Quite a while ago (a year or more?) a few friends recommended that I read The Hunger Games by Suzanne Collins. I am an avid reader, and I literally flew through the series. I loved the books and instantly knew the story HAD to be made into a movie.
Since I read the books, my two older daughters and husband also ate them up, and so the four of us have been eagerly awaiting the movie release.
My girls bought tickets for the midnight show weeks ago, but my husband and I decided to go for the easier route: we went to a 10:45 am showing on opening day. Perfect!
About the Hunger Games:
If you don’t already know the story behind the Hunger Games, here’s a little recap:
In a not-too-distant future, North America has collapsed, weakened by drought, fire, famine, and war to be replaced by Panem, a country divided into the Capitol and 12 districts. Each year two young representatives from each district are selected by lottery to participate in The Hunger Games. Part entertainment, part brutal intimidation of the subjugated districts, the televised games are broadcast throughout Panem. The 24 participants are forced to eliminate their competitors, literally, with all citizens required to watch. When 16-year-old Katniss’ young sister, Prim, is selected as the mining district’s female representative, Katniss volunteers to take her place. She and her male counterpart Peeta, will be pitted against bigger, stronger representatives who have trained for this their whole lives.
Who should see The Hunger Games?
The book and the movie are visually graphic and emotionally intense and not for young children or the weak stomached. There is plenty of violence, but there is also plenty of humanity and courage and wisdom and kindness, too.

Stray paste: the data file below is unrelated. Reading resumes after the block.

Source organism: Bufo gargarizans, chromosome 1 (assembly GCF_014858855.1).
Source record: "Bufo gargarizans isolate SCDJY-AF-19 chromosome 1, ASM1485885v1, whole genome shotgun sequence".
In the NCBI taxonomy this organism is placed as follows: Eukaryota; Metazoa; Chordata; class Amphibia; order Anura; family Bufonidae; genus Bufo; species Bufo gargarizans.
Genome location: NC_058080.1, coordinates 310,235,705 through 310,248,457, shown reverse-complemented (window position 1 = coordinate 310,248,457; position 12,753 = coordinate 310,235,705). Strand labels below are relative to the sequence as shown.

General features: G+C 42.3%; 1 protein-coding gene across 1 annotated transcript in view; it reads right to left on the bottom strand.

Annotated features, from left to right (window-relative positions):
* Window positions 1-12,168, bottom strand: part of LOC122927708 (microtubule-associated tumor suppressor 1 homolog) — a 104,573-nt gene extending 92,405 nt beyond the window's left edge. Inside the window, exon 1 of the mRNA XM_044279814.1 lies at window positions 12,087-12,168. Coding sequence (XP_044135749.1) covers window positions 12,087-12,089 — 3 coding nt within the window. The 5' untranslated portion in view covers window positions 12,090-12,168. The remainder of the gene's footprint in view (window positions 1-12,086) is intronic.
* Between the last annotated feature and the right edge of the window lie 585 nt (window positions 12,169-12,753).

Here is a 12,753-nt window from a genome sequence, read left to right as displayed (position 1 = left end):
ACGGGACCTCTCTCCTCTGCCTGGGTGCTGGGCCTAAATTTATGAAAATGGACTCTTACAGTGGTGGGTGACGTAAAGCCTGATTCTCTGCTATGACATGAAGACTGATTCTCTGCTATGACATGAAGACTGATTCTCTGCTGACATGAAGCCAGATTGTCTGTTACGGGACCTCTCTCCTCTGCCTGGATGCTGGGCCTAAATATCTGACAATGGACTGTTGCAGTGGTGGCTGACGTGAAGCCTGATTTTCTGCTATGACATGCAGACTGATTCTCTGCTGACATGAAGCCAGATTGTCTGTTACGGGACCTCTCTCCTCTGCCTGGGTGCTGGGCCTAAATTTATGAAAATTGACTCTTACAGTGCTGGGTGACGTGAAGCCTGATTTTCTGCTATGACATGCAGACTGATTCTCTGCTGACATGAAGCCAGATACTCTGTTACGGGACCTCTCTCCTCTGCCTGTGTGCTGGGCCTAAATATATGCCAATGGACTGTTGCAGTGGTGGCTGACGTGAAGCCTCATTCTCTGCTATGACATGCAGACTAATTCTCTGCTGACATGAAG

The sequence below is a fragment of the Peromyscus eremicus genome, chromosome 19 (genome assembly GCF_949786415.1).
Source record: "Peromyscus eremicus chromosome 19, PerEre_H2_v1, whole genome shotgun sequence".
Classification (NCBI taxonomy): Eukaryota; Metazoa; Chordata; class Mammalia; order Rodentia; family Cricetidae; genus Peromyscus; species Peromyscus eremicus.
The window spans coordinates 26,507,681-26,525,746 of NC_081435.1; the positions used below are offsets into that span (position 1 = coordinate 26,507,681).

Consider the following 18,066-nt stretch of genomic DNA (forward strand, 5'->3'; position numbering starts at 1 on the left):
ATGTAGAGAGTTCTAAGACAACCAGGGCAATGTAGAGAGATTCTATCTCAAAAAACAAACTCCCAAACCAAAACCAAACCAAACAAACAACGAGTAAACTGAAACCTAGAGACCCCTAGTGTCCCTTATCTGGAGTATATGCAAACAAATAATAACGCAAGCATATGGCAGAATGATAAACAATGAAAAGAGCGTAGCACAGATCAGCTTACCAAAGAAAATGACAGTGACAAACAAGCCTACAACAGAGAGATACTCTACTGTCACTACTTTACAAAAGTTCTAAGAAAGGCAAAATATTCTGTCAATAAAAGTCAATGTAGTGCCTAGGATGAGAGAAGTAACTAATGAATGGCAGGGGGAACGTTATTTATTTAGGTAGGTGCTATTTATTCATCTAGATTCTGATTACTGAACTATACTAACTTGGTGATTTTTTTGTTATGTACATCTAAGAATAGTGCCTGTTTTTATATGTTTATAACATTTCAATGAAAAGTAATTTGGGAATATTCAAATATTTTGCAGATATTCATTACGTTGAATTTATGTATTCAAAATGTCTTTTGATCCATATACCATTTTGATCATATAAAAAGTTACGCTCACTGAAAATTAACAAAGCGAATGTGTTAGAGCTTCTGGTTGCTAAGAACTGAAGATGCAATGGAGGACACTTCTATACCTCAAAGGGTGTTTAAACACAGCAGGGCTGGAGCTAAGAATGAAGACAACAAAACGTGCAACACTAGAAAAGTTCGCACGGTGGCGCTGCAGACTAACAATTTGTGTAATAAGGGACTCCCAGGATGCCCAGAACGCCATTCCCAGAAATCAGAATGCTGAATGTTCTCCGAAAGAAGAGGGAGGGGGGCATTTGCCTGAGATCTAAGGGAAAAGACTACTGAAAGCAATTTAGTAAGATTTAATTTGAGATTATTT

I would certainly recommend the movie for ages 12 and up (and generally would recommend not taking children under 12, but only parents know their children and how they will handle an intense story like this). In my opinion, older kids that can handle reading the books will probably love the movie, but on the other hand, I’m sure there are plenty of adults who will find the movie disturbing and would rather steer clear. It IS disturbing. But I couldn’t recommend it more.
Did I like The Hunger Games movie? How did it compare to the book?
First, I must say that tears flowed down my face multiple times during the movie, and I am not a crier. The movie moved me. Like I said above, the movie is intense but there is so much GOOD intensity about it. It stirred my emotions more than a few times, and not just because people died.
As with any book that is made into a movie, some things HAD to be left out and a few things were changed. Since it had been a while since I read the first book, my memories of details in the book were a little hazy, and honestly I think that was to my benefit. While I noticed some changes, they didn’t bother me at all. My husband was a little more upset about a few of the adjustments, but even he was extremely impressed.
Without becoming a spoiler post, I will say this: I think that the movie was perfectly cast. Jennifer Lawrence was a beautiful, believable Katniss. I would have enjoyed more relationship development between Katniss and Peeta in the games, and some additional background on Katniss and Gale’s relationship back home.
Have you seen The Hunger Games?
If you have seen the movie, I’d love to talk about your reaction in the comments below. While this post was spoiler-free, I’ll open the comments up to ANYTHING (so beware those of you who haven’t watched the movie yet. You may want to stop reading now…).
I think I’ll be re-reading the books over Spring Break (which starts next week) and making plans to see the movie again. I really did like it that much.
Photo credits: Murray Close and Lionsgate Films
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